The global mobile revolution is still in its early stages! Forrester forecasts that there will be nearly 3.5 billion individual smartphone users among more than 5 billion individual mobile subscribers by 2019. Mobile will clearly be the new battleground where you must win, serve, and retain your customers globally. Mobile is no longer simply a digital channel; it is an opportunity to transform customer experiences and to invent new businesses. It will be the hub of new connected experiences in mature economies but the ultimate “converged” medium in emerging ones.
To move away from simply shrinking and squeezing their desktop PC websites and ads onto mobile, many B2C marketers have embraced the notion of “mobile-first”. They are starting to design websites and marketing campaigns with mobile in mind instead of simply retrofitting their approach to mobile. More often than not, mobile-first still implies that you consider mobile as channel. While you must design with mobile in mind and adapt your content to smaller screens, this approach won’t be enough to fully address the upcoming global mobile revolution.
Marketers must now leverage mobile to transform their customer experience and to act as a catalyst for business disruption.
■ B2C Marketers must transform the overall experience to win in customers’ mobile moments . . .Marketers must stop thinking about mobile as a goal or a strategy and start thinking about how it can help them achieve their overall marketing and business objectives. Only 14% of the companies we surveyed have started down this path, and only 4% of them have allocated the resources, budget, and organization needed to undergo their own mobile mind shift. Those that are investing in the mobile mind shift are pulling ahead.
Facebook, the social media giant that has already made a large dent in the mobile ad ecosystem, today showed it has no plans to stop the momentum: Welcome, Audience Network.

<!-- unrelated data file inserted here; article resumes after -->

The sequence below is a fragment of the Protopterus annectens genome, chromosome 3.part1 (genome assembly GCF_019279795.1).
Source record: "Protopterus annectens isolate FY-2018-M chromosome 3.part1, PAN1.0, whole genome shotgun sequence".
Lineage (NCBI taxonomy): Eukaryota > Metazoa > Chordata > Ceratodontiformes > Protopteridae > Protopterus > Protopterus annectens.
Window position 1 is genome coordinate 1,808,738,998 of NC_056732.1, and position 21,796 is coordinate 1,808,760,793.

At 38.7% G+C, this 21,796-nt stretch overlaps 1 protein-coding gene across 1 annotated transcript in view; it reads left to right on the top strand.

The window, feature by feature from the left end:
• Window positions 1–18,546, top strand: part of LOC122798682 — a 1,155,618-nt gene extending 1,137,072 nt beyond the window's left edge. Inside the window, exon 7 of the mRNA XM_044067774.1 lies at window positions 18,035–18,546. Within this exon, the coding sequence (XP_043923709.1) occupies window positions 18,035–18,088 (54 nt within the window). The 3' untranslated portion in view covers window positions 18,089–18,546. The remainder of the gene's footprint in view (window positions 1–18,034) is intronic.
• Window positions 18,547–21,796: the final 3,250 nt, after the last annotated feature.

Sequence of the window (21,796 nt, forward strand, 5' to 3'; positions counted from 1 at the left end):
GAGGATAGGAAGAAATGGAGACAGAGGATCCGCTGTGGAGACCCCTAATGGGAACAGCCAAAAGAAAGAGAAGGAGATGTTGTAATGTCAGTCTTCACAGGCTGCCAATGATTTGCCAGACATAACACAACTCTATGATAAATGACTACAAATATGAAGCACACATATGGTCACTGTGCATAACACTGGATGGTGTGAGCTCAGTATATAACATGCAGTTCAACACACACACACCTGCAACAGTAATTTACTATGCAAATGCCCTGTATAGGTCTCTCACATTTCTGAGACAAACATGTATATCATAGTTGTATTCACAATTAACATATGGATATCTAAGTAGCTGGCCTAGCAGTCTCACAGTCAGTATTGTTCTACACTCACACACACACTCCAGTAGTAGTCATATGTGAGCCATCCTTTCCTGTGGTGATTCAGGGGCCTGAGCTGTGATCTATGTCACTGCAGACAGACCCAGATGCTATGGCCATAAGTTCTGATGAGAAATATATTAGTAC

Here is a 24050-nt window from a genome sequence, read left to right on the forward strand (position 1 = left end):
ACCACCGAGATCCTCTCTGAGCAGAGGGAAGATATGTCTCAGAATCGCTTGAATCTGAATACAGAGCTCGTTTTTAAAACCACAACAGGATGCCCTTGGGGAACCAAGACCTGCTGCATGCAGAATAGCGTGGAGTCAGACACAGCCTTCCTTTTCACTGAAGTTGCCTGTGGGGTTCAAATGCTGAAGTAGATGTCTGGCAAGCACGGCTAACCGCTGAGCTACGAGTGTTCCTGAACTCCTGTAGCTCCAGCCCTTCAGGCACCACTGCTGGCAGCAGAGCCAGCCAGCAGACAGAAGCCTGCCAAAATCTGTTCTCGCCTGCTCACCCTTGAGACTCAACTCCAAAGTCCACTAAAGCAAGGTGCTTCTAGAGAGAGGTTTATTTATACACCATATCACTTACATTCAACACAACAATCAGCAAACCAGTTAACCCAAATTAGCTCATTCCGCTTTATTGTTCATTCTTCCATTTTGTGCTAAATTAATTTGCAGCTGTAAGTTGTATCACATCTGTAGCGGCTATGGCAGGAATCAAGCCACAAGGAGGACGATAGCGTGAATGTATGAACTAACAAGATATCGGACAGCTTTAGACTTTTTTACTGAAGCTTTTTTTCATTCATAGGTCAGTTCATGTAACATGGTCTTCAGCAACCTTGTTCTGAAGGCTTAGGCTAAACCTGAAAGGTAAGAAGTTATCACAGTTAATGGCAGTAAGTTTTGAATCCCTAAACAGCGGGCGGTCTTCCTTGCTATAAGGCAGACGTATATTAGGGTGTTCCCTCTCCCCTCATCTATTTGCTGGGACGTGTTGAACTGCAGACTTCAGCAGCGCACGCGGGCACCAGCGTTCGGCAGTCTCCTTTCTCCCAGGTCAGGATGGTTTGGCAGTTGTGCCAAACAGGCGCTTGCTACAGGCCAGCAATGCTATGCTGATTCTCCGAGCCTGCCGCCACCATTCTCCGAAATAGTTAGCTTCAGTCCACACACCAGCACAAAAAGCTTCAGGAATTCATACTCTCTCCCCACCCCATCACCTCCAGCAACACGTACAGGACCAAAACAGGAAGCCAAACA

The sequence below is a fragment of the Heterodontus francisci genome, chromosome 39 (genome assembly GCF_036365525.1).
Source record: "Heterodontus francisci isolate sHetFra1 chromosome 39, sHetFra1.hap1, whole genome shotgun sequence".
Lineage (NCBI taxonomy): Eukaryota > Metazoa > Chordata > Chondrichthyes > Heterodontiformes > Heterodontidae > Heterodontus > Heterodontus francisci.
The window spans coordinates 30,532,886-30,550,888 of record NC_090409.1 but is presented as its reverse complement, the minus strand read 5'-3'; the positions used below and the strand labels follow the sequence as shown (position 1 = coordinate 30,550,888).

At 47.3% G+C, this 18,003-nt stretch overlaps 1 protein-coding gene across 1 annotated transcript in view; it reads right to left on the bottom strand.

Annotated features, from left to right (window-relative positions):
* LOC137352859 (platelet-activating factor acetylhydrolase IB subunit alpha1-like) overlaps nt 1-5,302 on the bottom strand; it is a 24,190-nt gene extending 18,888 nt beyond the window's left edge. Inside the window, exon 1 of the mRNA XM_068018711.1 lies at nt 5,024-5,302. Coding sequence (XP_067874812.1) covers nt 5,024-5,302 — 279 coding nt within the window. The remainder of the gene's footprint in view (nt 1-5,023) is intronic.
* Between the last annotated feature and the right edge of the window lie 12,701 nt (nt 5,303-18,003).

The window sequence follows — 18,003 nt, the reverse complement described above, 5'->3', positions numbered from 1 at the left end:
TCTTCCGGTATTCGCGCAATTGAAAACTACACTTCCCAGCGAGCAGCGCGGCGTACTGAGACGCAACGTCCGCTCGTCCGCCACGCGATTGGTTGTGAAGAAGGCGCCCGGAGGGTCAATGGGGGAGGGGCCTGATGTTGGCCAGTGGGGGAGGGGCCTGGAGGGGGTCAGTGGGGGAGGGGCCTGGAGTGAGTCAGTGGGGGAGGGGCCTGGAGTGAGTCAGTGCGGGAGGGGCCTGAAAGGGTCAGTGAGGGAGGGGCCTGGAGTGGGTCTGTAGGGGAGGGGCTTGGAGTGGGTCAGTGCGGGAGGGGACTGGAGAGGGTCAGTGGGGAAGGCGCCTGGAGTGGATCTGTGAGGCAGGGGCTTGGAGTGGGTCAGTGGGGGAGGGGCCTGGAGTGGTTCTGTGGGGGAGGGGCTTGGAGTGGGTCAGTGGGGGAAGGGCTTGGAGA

Before today, there were already several factors working in Facebook’s favor: its reach among avid social users, its engaged and captive audience, and its trove of affinity data, which my colleague Nate Elliott talks more about in his blog post here.
After its Audience Network announcement today, Facebook is breaking the application of its tools and its data out of its own silo, and this could benefit several players:
Other developers and publishers could make more money by offering Facebook data-infused mobile ads.
Advertisers can dip into Facebook’s rich affinity data to target their ads across other mobile properties.
And of course, Facebook itself just extended its potential revenue base and faces a new competitive set with the likes of Google AdMob and MIllennialMedia.
So, driving to work this morning, and I hear Chase advertising its remote check desposit service for the iPhone on the radio. This article has a good set of screen shots and description of the user's experience. Hard to imagine even 5 years ago a couple advertising a mobile service or application. How far we've come. Even three years ago, it was mostly Apple.
One of the top reasons companies give for building iPhone applications and mobile services is marketing -- the connection of innovation and technology to their brand. Chase was giving both instructions to existing iPhone owners to download as well as new customers. A very convenient mobile service being used to draw in new banking customers. It is using the availability of an interesting new feature -- and not simply "free checking" or "low interest rates on mortgages" -- to advertise Chase. It is using the availability of free services -- free mobile services.
What works well in mobile? Broadly speaking - Convenience. We define the benefits of mobile services as:
1) Content, whereby the user assesses value to the immediacy of having it now.
3) Context (e.g., location).
Here's a great chart from Ground Truth with its analysis of unique visitors viewing soccer content during key moments of the World Cup. ESPN designs a great application, but this service really resonates on immediacy.
See our Yahoo! Fantasy Football report for an in-depth case study on the value of mobile-only and multichannel customers.